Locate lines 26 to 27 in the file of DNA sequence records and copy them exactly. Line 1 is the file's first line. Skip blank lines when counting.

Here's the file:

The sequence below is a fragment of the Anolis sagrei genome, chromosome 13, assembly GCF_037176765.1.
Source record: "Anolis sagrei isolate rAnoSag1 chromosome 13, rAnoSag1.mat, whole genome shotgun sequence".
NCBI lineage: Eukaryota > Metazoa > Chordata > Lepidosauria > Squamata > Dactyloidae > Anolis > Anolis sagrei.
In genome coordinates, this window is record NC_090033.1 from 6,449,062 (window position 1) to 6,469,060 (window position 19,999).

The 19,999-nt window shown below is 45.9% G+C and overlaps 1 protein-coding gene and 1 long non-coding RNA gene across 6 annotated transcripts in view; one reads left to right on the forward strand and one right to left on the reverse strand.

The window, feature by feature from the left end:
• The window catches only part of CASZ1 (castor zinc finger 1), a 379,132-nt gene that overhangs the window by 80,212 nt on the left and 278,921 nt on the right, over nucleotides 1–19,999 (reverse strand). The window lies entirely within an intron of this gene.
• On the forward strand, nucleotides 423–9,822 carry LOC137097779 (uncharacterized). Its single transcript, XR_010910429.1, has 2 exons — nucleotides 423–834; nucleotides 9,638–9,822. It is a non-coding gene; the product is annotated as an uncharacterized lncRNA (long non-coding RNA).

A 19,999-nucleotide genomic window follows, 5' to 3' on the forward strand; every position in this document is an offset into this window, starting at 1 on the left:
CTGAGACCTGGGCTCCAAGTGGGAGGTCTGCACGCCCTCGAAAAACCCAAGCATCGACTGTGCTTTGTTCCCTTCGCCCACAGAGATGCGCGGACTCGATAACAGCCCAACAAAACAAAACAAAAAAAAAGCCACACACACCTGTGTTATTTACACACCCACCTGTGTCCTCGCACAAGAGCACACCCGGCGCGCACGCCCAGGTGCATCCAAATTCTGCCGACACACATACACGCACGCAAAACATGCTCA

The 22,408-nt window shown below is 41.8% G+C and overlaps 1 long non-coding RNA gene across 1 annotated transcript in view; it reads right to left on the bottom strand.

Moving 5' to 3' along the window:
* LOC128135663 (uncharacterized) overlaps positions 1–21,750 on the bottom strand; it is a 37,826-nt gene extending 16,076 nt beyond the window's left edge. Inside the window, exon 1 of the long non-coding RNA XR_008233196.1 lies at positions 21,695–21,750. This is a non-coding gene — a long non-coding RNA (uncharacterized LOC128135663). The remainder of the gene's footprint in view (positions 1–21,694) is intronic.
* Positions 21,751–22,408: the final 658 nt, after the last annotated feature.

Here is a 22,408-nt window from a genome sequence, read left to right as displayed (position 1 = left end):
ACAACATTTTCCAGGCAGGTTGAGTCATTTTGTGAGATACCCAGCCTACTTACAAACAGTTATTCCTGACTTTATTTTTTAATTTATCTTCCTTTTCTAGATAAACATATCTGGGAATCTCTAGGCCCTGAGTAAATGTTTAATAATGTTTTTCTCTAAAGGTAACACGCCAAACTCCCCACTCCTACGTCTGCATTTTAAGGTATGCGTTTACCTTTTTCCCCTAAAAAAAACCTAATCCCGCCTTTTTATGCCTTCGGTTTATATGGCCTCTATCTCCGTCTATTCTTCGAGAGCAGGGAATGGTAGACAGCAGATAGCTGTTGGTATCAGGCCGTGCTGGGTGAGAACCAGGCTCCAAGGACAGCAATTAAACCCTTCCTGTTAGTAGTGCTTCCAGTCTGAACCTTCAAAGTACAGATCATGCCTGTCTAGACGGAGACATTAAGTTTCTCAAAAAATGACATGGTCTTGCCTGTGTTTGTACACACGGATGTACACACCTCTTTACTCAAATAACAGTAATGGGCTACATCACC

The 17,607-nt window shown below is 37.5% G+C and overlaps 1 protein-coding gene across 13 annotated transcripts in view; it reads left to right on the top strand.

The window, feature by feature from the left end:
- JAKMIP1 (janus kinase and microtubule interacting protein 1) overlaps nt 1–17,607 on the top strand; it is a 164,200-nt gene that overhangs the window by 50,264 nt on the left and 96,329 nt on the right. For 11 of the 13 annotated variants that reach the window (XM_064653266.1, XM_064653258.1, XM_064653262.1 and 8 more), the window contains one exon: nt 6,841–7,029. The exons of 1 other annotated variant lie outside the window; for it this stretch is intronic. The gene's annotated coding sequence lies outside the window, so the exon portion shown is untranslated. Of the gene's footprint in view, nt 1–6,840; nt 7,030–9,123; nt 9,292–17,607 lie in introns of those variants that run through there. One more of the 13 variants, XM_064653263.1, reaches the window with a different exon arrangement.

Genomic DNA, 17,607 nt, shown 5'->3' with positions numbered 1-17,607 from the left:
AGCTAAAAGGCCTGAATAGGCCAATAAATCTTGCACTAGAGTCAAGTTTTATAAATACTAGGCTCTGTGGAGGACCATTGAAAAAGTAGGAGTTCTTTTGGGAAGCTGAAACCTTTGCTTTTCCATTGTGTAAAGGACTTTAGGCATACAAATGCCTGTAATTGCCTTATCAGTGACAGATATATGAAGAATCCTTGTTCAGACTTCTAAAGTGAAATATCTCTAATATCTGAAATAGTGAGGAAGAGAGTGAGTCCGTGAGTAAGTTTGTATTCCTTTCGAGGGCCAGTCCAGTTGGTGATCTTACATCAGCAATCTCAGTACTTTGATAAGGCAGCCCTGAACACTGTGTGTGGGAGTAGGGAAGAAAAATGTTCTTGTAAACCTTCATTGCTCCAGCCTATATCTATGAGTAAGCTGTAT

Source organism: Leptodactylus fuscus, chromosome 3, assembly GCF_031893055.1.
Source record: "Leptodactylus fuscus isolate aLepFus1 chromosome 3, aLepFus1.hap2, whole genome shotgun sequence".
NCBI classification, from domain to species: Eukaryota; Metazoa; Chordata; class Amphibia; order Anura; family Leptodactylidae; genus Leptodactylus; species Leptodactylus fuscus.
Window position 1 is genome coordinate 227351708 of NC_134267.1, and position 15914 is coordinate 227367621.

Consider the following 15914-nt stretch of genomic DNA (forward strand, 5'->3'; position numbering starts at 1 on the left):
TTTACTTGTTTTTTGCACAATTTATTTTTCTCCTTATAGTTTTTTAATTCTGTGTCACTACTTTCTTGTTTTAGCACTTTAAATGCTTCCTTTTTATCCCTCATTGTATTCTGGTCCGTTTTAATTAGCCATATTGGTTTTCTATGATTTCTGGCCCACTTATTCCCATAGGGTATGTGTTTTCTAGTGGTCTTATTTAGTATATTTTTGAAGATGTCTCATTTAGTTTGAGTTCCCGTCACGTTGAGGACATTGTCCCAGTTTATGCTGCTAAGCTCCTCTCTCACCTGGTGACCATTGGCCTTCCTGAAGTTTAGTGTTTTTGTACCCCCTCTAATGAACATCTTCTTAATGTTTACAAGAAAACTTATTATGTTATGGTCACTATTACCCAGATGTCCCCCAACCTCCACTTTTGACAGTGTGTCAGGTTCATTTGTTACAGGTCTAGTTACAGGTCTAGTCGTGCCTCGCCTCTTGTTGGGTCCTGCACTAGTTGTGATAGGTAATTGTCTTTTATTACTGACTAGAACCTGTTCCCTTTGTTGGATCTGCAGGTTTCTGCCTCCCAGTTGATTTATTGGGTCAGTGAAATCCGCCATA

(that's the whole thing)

Consider the following 15914-nt stretch of genomic DNA (forward strand, 5'->3'; position numbering starts at 1 on the left):
TTTACTTGTTTTTTGCACAATTTATTTTTCTCCTTATAGTTTTTTAATTCTGTGTCACTACTTTCTTGTTTTAGCACTTTAAATGCTTCCTTTTTATCCCTCATTGTATTCTGGTCCGTTTTAATTAGCCATATTGGTTTTCTATGATTTCTGGCCCACTTATTCCCATAGGGTATGTGTTTTCTAGTGGTCTTATTTAGTATATTTTTGAAGATGTCTCATTTAGTTTGAGTTCCCGTCACGTTGAGGACATTGTCCCAGTTTATGCTGCTAAGCTCCTCTCTCACCTGGTGACCATTGGCCTTCCTGAAGTTTAGTGTTTTTGTACCCCCTCTAATGAACATCTTCTTAATGTTTACAAGAAAACTTATTATGTTATGGTCACTATTACCCAGATGTCCCCCAACCTCCACTTTTGACAGTGTGTCAGGTTCATTTGTTACAGGTCTAGTTACAGGTCTAGTCGTGCCTCGCCTCTTGTTGGGTCCTGCACTAGTTGTGATAGGTAATTGTCTTTTATTACTGACTAGAACCTGTTCCCTTTGTTGGATCTGCAGGTTTCTGCCTCCCAGTTGATTTATTGGGTCAGTGAAATCCGCCATA